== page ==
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This is an error that I hear being preached by so-call faith healers.  When they are asked to heal someone, but are not able to do so, they blame it on the sick one, claiming their faith was not strong enough to be healed.  Let’s read Matthew 17:14-21 which says, “And when they were come to the multitude, there came to him a certain man, kneeling down to him, and saying, Lord, have mercy on my son: for he is lunatick, and sore vexed: for ofttimes he falleth into the fire, and oft into the water. And I brought him to thy disciples, and they could not cure him. Then Jesus answered and said, O faithless and perverse generation, how long shall I be with you? how long shall I suffer you? bring him hither to me. And Jesus rebuked the devil; and he departed out of him: and the child was cured from that very hour. Then came the disciples to Jesus apart, and said, Why could not we cast him out? And Jesus said unto them, Because of your unbelief: for verily I say unto you, If ye have faith as a grain of mustard seed, ye shall say unto this mountain, Remove hence to yonder place; and it shall remove; and nothing shall be impossible unto you. Howbeit this kind goeth not out but by prayer and fasting.”  We have here the story of a man whose son was possessed with a demon.  Although he is called a lunatic here, most translations of the Bible say he was epileptic.  The man brought his son to the Lord after the disciples had tried to heal him, but had failed.  After healing this young man, the Lord told His disciples that it was because of their own lack of faith that this boy was not healed.  He did not even mention the faith of the boy.  This is one case where the lack of faith was on the part of the ones that tried to do the healing.

Why doesn’t the Lord heal us each time we ask Him to?  There are several answers to that question.  One reason we may not be healed, and some do not like to hear this, is that sometimes the Lord does not want to heal us.  Let’s read 2 Corinthians 12:7-10, “And lest I should be exalted above measure through the abundance of the revelations, there was given to me a thorn in the flesh, the messenger of Satan to buffet me, lest I should be exalted above measure. For this thing I besought the Lord thrice, that it might depart from me. And he said unto me, My grace is sufficient for thee: for my strength is made perfect in weakness. Most gladly therefore will I rather glory in my infirmities, that the power of Christ may rest upon me. Therefore I take pleasure in infirmities, in reproaches, in necessities, in persecutions, in distresses for Christ’s sake: for when I am weak, then am I strong.”  This is the occurrence of the Apostle Paul praying to be healed from an infirmity that he had.  This infirmity was actually from the Lord.  It was given to Paul so that he would not exalt himself because he had received so many wonderful revelations from the Lord.  The flesh tends to take pride in things like this, so the Lord took measures to ensure that Paul did not become boastful.  We are not told what this infirmity; this thorn in the flesh was, so I won’t speculate on what it was.  We do know that Paul prayed three times that the Lord would remove it, but was denied his healing.  However, through this, Paul learned a most valuable lesson: the Lord’s grace was all he needed.  He goes on to say that he gloried in his infirmities because when he was weak, then he was really strong in the Lord.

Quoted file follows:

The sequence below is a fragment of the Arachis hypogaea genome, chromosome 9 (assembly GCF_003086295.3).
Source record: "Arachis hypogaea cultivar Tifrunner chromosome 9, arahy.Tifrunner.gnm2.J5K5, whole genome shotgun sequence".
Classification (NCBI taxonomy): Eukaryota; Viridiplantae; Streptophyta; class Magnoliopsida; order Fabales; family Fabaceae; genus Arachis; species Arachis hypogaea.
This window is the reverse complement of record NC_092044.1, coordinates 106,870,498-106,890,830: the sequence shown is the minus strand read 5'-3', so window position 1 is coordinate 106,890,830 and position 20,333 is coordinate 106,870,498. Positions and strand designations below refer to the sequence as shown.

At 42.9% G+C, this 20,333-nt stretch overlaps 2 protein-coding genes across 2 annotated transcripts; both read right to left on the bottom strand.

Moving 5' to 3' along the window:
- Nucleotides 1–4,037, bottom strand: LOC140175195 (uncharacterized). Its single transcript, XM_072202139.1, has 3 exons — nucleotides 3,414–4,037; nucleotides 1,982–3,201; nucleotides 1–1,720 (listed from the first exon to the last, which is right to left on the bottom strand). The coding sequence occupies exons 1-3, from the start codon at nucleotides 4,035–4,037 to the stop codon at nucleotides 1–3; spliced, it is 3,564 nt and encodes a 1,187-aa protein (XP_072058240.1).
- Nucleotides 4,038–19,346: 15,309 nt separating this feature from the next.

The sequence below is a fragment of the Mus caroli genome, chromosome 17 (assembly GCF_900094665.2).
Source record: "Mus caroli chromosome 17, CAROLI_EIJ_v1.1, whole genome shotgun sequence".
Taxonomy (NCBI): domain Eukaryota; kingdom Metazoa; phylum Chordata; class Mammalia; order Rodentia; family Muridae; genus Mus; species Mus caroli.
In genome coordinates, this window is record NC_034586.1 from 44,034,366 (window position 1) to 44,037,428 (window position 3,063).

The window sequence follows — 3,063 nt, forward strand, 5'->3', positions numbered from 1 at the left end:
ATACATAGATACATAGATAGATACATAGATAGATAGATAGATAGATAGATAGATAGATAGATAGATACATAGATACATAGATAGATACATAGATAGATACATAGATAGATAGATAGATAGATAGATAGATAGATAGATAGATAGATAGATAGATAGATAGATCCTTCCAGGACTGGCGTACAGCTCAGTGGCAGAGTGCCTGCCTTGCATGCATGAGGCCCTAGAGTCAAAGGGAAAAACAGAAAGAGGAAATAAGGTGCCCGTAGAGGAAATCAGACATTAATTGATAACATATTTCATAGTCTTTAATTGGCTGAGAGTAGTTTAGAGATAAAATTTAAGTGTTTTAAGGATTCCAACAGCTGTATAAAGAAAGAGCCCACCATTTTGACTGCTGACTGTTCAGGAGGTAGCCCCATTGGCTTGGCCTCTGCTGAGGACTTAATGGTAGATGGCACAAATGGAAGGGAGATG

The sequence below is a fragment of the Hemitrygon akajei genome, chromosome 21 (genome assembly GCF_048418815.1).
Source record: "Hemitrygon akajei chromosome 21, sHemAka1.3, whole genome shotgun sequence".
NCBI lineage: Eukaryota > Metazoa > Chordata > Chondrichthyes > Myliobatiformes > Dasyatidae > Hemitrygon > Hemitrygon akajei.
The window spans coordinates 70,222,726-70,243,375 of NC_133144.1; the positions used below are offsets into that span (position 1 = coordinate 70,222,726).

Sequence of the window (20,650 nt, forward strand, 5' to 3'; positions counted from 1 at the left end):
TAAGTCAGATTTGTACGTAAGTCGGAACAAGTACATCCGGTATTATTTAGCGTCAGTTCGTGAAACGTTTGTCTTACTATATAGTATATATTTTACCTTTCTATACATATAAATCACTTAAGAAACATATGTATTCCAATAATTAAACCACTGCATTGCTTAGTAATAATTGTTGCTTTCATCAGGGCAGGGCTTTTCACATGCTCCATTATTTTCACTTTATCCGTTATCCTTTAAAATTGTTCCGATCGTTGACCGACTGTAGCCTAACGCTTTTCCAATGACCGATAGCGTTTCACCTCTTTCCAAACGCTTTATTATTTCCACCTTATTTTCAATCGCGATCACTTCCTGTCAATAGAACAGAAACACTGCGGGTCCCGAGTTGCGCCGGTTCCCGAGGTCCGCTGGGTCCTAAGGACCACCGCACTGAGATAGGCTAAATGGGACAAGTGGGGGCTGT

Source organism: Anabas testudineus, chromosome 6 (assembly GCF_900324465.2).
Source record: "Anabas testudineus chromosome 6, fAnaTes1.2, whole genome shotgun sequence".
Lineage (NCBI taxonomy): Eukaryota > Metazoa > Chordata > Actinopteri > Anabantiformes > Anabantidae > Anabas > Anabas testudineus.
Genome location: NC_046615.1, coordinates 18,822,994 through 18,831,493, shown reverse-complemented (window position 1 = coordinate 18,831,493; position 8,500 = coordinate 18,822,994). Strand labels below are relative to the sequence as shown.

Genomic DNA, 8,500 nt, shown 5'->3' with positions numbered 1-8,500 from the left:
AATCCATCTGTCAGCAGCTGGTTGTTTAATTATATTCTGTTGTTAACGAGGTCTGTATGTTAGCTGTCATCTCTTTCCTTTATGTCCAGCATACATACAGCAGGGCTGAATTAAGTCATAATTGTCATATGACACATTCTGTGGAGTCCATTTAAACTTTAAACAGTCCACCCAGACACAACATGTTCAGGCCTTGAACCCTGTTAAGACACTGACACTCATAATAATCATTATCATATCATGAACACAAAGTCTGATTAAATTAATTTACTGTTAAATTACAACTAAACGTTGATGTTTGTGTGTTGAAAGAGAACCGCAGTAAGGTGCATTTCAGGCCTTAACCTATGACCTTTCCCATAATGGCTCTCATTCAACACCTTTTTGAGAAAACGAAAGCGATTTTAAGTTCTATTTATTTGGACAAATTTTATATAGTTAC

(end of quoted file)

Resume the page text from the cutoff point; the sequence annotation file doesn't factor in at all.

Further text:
Sometimes it is the desire of the Lord to heal us, but in His own time.  We have a story that illustrates this in John 9:1-7 which says, “And as Jesus passed by, he saw a man which was blind from his birth. And his disciples asked him, saying, Master, who did sin, this man, or his parents, that he was born blind? Jesus answered, Neither hath this man sinned, nor his parents: but that the works of God should be made manifest in him. I must work the works of him that sent me, while it is day: the night cometh, when no man can work. As long as I am in the world, I am the light of the world. When he had thus spoken, he spat on the ground, and made clay of the spittle, and he anointed the eyes of the blind man with the clay,  And said unto him, Go, wash in the pool of Siloam, (which is by interpretation, Sent.) He went his way therefore, and washed, and came seeing.”  This man was born blind and continued in that blindness until the Lord healed him.  This healing was to evidence that it was the work of God that had given him his sight.  In Acts 3-4, we have the story of Peter and John healing a man that had been crippled from birth.  He was over 40 years old before the Lord healed him.  This healing was to evidence the love and power of the Lord Jesus.

If we are sick, we are told in the scriptures to pray and ask others to pray for us.  James 5:14 says, “Is any sick among you? let him call for the elders of the church; and let them pray over him, anointing him with oil in the name of the Lord.”  However, we should also ask the Lord if there is some lesson to be learned in our suffering.  Even as Paul was afflicted so that he could learn a very valuable lesson, maybe we are sick at times so that the Lord can teach us valuable lessons.  2 Corinthians 1:3-4 says, “Blessed be God, even the Father of our Lord Jesus Christ, the Father of mercies, and the God of all comfort; Who comforteth us in all our tribulation, that we may be able to comfort them which are in any trouble, by the comfort wherewith we ourselves are comforted of God.”  Sometimes through our sufferings, we receive the comfort of God and learn how to minister to the needs of others going through similar things.